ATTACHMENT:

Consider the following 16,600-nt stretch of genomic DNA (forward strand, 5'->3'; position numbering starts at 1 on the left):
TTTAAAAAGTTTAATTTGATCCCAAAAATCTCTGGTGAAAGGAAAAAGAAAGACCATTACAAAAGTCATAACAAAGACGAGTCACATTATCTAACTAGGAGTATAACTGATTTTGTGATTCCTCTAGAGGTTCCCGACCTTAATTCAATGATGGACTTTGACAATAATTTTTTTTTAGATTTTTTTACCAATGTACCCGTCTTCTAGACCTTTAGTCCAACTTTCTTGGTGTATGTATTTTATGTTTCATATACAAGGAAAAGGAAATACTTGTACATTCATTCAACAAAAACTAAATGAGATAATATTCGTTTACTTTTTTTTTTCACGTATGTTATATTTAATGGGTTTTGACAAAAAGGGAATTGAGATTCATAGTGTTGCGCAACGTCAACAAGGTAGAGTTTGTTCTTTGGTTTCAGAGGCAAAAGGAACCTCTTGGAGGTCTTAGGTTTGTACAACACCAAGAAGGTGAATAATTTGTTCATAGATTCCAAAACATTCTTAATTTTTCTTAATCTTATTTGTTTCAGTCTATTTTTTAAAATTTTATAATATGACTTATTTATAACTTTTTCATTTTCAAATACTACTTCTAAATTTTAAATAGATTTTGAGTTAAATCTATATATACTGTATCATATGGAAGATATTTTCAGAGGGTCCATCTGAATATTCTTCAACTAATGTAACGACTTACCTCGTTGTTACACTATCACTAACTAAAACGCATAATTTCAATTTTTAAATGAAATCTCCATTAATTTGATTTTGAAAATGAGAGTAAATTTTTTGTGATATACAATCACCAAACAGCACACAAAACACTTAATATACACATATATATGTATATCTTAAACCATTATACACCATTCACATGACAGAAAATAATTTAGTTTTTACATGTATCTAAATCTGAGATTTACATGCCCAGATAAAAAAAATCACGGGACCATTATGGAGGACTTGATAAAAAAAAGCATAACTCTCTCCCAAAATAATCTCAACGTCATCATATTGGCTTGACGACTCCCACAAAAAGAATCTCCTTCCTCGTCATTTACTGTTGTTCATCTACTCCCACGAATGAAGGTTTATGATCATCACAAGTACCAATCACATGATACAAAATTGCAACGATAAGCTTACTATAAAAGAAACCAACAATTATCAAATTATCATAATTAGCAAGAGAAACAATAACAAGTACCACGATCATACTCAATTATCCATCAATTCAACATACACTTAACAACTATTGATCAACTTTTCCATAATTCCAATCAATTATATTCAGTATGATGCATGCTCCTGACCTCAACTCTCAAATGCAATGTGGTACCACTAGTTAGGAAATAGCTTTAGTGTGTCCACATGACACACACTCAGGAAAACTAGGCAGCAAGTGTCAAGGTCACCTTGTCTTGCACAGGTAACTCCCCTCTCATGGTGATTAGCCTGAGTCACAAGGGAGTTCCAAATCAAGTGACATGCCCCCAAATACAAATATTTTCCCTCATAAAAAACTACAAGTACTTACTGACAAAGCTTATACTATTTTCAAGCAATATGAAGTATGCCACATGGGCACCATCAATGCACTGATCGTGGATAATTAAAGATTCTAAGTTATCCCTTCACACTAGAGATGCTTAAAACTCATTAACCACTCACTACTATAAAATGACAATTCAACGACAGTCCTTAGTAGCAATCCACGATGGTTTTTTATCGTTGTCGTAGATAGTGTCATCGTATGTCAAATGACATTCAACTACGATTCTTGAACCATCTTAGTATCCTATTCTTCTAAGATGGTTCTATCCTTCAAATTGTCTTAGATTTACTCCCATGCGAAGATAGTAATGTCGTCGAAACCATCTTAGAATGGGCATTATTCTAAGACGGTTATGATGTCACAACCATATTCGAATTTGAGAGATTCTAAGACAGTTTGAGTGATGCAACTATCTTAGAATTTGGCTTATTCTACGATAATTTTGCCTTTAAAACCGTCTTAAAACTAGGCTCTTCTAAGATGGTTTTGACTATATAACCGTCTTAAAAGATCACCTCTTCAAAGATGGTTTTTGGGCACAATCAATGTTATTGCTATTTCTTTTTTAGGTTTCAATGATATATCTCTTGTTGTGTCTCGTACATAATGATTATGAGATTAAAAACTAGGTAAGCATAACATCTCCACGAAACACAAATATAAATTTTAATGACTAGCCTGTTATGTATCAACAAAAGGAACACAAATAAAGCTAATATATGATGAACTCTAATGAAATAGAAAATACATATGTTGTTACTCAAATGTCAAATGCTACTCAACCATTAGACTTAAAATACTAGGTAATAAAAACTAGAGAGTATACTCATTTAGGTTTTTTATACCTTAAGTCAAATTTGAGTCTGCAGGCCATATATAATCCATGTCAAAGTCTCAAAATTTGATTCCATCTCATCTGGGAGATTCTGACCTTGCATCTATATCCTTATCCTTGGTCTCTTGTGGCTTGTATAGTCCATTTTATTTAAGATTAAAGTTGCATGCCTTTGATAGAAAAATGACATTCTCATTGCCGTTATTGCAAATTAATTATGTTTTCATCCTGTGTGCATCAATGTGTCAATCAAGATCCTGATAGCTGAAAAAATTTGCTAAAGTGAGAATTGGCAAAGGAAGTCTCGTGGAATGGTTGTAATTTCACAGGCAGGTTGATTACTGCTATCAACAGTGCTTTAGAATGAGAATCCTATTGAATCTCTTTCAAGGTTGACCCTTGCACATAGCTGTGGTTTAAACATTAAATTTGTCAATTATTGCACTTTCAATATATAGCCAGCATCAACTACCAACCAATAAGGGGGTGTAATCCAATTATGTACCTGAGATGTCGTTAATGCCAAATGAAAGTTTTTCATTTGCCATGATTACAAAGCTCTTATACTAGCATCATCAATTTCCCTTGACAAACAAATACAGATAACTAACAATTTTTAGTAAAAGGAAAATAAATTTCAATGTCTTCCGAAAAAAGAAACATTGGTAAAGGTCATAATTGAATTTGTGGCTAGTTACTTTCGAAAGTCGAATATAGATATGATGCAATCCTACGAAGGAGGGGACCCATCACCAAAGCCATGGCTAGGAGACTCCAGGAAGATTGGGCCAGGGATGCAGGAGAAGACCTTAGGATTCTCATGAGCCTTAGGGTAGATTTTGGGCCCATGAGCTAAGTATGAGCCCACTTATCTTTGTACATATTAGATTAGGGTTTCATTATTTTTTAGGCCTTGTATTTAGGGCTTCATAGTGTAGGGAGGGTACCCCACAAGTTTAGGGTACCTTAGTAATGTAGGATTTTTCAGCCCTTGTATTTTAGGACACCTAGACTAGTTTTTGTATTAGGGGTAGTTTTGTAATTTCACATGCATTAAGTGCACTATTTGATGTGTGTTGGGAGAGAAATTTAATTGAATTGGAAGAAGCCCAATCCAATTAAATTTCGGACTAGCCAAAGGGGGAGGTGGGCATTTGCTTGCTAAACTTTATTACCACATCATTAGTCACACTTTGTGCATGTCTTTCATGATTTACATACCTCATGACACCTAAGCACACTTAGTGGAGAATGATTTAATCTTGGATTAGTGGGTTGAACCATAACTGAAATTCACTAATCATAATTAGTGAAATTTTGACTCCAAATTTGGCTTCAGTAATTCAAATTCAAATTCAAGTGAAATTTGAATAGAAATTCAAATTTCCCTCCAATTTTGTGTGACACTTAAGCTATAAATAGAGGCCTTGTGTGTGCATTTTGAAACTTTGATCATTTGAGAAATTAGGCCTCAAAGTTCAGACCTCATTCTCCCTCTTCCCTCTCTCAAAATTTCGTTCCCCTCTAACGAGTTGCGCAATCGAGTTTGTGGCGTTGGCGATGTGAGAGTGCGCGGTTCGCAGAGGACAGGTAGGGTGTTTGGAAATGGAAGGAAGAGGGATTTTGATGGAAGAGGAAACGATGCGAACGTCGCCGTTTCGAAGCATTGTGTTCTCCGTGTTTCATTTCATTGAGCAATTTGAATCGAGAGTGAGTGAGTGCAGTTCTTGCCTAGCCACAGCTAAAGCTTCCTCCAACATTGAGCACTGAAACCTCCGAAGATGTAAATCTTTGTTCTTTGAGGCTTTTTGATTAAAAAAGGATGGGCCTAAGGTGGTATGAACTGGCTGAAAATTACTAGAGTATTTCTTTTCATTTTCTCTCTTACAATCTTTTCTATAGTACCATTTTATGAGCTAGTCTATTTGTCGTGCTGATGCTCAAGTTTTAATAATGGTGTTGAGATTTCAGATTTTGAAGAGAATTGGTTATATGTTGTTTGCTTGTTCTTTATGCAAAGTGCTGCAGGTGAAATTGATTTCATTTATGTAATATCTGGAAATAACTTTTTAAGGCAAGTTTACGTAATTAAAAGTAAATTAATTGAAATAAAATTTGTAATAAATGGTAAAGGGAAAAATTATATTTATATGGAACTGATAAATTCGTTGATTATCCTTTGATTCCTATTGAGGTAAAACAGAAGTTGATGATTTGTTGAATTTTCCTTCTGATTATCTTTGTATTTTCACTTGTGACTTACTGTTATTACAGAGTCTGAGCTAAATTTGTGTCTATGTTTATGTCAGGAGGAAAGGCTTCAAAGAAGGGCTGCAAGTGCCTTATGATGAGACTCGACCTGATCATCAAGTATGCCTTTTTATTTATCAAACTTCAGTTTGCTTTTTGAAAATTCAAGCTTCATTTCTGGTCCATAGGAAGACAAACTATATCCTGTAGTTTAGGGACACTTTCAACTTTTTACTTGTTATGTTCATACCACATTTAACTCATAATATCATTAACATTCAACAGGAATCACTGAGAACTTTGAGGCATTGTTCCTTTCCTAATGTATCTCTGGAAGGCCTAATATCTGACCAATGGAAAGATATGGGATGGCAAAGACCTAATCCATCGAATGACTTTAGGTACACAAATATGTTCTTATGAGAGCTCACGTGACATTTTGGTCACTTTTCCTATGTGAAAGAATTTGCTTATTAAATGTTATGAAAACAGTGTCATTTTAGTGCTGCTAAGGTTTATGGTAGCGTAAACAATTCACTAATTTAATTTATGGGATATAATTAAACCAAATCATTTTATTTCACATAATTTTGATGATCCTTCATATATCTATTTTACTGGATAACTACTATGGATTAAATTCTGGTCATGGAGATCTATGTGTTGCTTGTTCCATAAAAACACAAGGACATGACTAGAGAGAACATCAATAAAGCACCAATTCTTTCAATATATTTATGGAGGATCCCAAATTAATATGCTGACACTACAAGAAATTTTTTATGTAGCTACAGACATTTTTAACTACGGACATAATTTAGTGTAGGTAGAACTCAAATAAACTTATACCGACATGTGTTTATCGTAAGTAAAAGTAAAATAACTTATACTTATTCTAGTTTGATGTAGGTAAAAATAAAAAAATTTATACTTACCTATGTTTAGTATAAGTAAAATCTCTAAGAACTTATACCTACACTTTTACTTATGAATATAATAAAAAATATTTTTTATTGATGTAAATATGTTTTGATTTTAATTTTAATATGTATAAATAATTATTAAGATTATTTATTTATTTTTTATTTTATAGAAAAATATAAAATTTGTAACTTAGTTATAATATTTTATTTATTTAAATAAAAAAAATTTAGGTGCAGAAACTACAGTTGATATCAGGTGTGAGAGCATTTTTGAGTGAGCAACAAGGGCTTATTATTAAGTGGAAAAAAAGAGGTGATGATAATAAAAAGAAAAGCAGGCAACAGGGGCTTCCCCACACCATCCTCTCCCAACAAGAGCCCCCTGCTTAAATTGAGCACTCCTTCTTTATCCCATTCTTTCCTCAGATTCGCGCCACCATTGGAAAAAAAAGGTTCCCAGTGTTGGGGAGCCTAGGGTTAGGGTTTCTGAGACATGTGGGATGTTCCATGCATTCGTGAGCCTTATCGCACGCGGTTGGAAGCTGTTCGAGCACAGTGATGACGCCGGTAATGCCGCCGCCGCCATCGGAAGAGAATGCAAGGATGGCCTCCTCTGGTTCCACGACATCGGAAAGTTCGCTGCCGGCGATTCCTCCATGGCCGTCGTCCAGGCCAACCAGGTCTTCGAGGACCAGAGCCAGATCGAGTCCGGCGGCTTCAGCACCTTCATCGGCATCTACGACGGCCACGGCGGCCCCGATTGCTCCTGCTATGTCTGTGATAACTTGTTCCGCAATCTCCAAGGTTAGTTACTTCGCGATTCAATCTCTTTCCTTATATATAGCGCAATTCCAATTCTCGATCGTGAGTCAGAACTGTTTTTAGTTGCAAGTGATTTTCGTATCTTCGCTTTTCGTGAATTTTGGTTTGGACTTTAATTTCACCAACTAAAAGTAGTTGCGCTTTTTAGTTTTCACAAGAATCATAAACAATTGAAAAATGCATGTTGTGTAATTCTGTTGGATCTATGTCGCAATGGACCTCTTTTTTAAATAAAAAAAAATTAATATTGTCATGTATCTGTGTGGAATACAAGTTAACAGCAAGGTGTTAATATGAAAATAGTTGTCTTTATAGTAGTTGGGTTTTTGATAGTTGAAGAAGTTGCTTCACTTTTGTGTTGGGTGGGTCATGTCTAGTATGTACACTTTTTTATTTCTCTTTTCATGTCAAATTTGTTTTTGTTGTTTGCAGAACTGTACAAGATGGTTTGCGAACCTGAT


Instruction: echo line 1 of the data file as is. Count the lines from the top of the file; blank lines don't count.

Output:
Consider the following 16,600-nt stretch of genomic DNA (forward strand, 5'->3'; position numbering starts at 1 on the left):